As you can see from my comments under this earlier blog entry, the data of Thomas Richardson (1848. Beiträge zur chemischen Kenntnis der Vegetabilien. Annalen der Chemie und Pharmacie LXVII Bd. 3.)* may well be this first source that has caused this widespread opinion. Soon after 1848, educational publications started to spread the myth. For example, an encyclopaedia published by Brockhaus (1852. Die Gegenwart. Eine encyklopädische Darstellung der neuesten Zeitgeschichte für alle Stände. Siebenter Band. Leipzig: F. A. Brockhaus) stated at page 172: "Weiße Rüben enthalten nur eine geringe Menge von Eisen, Spinat dagegen viel." [White turnips contain only a little iron, spinach however a lot. My translation.] One year later, Aaron Bernstein published a popularisation of scientific findings in a work called "Aus dem Reiche der Naturwissenschaft: ein Buch für Jedermann aus dem Volke" (Berlin: Franz Duncker, 1853). At pages 157-158, Bernstein praised spinach as an iron rich, organic alternative to medicine for pale children.
*[this publication hangs in a digital limbo, because it has been attached to the end of the preceding article by C. List (1848. Ueber das sogenannte Terpentinölhydrat. Justus Liebigs Annalen der Chemie 67(3): 362-376.]
Richardson gave the values of various chemical compounds of various vegetables as percent values in relation to the raw ash and as percent values in relation to the pure ash (raw ash minus carbonic acid, charcoal and sand). The iron content, in particular, was given as the percent values of "Phosphorsaures Eisenoxyd," which literally translates as phosphor-acidic iron oxide but chemically means iron(III) phosphate. Richardson's data sheet also provides the percent values of the ashes in relation to the fresh matter.
As I have argued elsewhere, it is false to calculate the portion of, say, iron compound in the fresh matter by simply multiplying the portion of the iron compound in relation to ash with the portion of ash in relation to fresh matter. The reason why this leads to false values is, because the ashes gain mass during combustion. In particular, gaseous oxygen combines with the burning matter and while some products of combustion end up gaseous themselves (e.g. carbon dioxide) others end up as solid ash (e.g. magnesium oxide). That is, the ashes gained mass through combustion that was not part of the fresh matter.
It is not anachronistic to call this a mistake, in relation to Richardson's time, because Phlogiston theory had been questioned in the second half of the 18th century already, and experiments had shown that metals gain mass during combustion. Hence Richardson's contemporaries and followers should have known that simply multiplying the portion of iron compound in ash times the portion of ash in fresh matter would yield false values for the portion of iron compound in the fresh matter.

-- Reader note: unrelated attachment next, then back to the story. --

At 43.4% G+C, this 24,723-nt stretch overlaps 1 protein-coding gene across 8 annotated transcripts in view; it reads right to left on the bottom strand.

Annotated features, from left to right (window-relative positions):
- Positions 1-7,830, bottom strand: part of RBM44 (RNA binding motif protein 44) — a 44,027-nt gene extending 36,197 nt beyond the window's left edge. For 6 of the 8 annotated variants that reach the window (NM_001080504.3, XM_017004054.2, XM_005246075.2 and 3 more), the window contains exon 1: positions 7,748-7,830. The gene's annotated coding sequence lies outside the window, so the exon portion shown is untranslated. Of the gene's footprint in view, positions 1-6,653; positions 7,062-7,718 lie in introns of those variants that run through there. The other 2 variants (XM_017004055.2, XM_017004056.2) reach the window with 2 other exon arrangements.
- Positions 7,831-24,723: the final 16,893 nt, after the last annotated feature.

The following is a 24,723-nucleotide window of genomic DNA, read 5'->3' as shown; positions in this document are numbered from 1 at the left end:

Nevertheless, Bunge (1892) has committed this particular mistake in manipulating data from Wolff (1871) as shown here. Therefore it seems likely that others have also simply multiplied the percent values of Richardson's data and drawn false conclusions. Or, anyway, it seems interesting to reconstruct what conclusions contemporaries of Richardson might have drawn from such a data manipulation.
As you can see from the table below, spinach comes out second after radish herbage (values in scientific notation: 1,76E-03 means 1.76*10-3 equal to 176mg in 100g). Assuming that the herbage of radish was usually not eaten, however, spinach would be the edible item with the highest iron content in Richardson's data set. Hence Richardson (1848) may well be the first source from which the widespread opinion sprang that spinach was a good source for dietary iron in turn.
|Item||portion of iron phosphate in raw ash times portion of ash in fresh matter||portion of iron phosphate in pure ash times portion of ash in fresh mater|
|Ananas, ganze Frucht|
|Feige, ganze Frucht|
|Brocoli (Kohl), Herz||2,02E-04||2,14E-04|
|Kastanie, ganze Frucht||1,77E-04||1,93E-04|
|Erdbeere, ganze Frucht||3,69E-04||4,56E-04|
|(Kidney Beans) Bohnen||3,09E-04||3,56E-04|
|Pflaumen (greengages), ganze Frucht||1,80E-04||2,42E-04|
|Orleans-Pflaumen, Haut der Frucht||5,39E-04||6,63E-04|
|Orleans-Pflaumen, Fleisch derselben||9,50E-05||1,49E-04|
|Kirschen, ganze Frucht||1,47E-04||1,61E-04|
|ditto Stiel derselben||4,74E-04||5,57E-04|
|Birne, ganze Frucht||6,60E-05||8,00E-05|
P.S: The Genealogical World of Phylogenetic Networks has a new post with a phylonetwork illustrating the whole dataset of Richardson (1848).